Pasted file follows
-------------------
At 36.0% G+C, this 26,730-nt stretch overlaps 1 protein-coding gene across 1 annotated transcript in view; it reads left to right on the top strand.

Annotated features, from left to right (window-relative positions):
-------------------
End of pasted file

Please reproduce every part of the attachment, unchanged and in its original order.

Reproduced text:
At 36.0% G+C, this 26,730-nt stretch overlaps 1 protein-coding gene across 1 annotated transcript in view; it reads left to right on the top strand.

Annotated features, from left to right (window-relative positions):